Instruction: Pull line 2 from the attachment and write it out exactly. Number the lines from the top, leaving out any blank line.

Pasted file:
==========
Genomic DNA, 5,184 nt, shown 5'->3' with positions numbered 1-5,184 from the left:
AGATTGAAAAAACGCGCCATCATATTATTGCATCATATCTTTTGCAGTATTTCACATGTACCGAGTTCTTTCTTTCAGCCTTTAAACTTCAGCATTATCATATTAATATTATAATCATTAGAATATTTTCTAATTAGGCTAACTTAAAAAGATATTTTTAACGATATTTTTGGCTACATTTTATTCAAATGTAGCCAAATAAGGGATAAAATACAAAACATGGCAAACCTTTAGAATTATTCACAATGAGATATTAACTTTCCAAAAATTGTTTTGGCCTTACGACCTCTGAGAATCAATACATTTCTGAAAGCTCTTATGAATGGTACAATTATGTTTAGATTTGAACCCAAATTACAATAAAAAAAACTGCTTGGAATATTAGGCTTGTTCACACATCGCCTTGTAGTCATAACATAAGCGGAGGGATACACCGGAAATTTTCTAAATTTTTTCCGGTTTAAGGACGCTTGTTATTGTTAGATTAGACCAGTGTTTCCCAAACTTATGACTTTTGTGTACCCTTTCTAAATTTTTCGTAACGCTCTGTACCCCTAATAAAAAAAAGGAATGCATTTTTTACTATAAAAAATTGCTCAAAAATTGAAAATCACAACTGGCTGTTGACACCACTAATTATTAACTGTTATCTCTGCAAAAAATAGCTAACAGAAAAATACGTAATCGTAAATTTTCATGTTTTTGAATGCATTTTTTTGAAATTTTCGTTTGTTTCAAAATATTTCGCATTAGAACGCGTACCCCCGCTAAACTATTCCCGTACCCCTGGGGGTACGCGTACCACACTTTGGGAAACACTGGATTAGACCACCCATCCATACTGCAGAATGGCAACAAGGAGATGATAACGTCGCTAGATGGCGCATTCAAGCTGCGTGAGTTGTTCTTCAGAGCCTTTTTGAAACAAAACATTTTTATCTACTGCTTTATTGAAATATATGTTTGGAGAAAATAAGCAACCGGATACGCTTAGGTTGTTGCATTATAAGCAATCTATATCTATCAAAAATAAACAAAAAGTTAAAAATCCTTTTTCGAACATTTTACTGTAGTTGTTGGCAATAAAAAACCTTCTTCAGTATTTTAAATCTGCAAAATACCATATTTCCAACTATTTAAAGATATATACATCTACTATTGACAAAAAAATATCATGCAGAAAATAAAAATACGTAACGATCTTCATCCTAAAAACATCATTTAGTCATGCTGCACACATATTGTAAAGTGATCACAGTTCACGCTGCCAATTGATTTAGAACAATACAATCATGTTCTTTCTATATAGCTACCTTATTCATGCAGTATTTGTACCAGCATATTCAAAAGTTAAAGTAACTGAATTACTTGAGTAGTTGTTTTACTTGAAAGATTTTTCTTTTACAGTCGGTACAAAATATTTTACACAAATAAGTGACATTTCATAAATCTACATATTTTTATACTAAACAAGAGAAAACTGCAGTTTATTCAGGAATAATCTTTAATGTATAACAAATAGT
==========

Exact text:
AGATTGAAAAAACGCGCCATCATATTATTGCATCATATCTTTTGCAGTATTTCACATGTACCGAGTTCTTTCTTTCAGCCTTTAAACTTCAGCATTATCATATTAATATTATAATCATTAGAATATTTTCTAATTAGGCTAACTTAAAAAGATATTTTTAACGATATTTTTGGCTACATTTTATTCAAATGTAGCCAAATAAGGGATAAAATACAAAACATGGCAAACCTTTAGAATTATTCACAATGAGATATTAACTTTCCAAAAATTGTTTTGGCCTTACGACCTCTGAGAATCAATACATTTCTGAAAGCTCTTATGAATGGTACAATTATGTTTAGATTTGAACCCAAATTACAATAAAAAAAACTGCTTGGAATATTAGGCTTGTTCACACATCGCCTTGTAGTCATAACATAAGCGGAGGGATACACCGGAAATTTTCTAAATTTTTTCCGGTTTAAGGACGCTTGTTATTGTTAGATTAGACCAGTGTTTCCCAAACTTATGACTTTTGTGTACCCTTTCTAAATTTTTCGTAACGCTCTGTACCCCTAATAAAAAAAAGGAATGCATTTTTTACTATAAAAAATTGCTCAAAAATTGAAAATCACAACTGGCTGTTGACACCACTAATTATTAACTGTTATCTCTGCAAAAAATAGCTAACAGAAAAATACGTAATCGTAAATTTTCATGTTTTTGAATGCATTTTTTTGAAATTTTCGTTTGTTTCAAAATATTTCGCATTAGAACGCGTACCCCCGCTAAACTATTCCCGTACCCCTGGGGGTACGCGTACCACACTTTGGGAAACACTGGATTAGACCACCCATCCATACTGCAGAATGGCAACAAGGAGATGATAACGTCGCTAGATGGCGCATTCAAGCTGCGTGAGTTGTTCTTCAGAGCCTTTTTGAAACAAAACATTTTTATCTACTGCTTTATTGAAATATATGTTTGGAGAAAATAAGCAACCGGATACGCTTAGGTTGTTGCATTATAAGCAATCTATATCTATCAAAAATAAACAAAAAGTTAAAAATCCTTTTTCGAACATTTTACTGTAGTTGTTGGCAATAAAAAACCTTCTTCAGTATTTTAAATCTGCAAAATACCATATTTCCAACTATTTAAAGATATATACATCTACTATTGACAAAAAAATATCATGCAGAAAATAAAAATACGTAACGATCTTCATCCTAAAAACATCATTTAGTCATGCTGCACACATATTGTAAAGTGATCACAGTTCACGCTGCCAATTGATTTAGAACAATACAATCATGTTCTTTCTATATAGCTACCTTATTCATGCAGTATTTGTACCAGCATATTCAAAAGTTAAAGTAACTGAATTACTTGAGTAGTTGTTTTACTTGAAAGATTTTTCTTTTACAGTCGGTACAAAATATTTTACACAAATAAGTGACATTTCATAAATCTACATATTTTTATACTAAACAAGAGAAAACTGCAGTTTATTCAGGAATAATCTTTAATGTATAACAAATAGT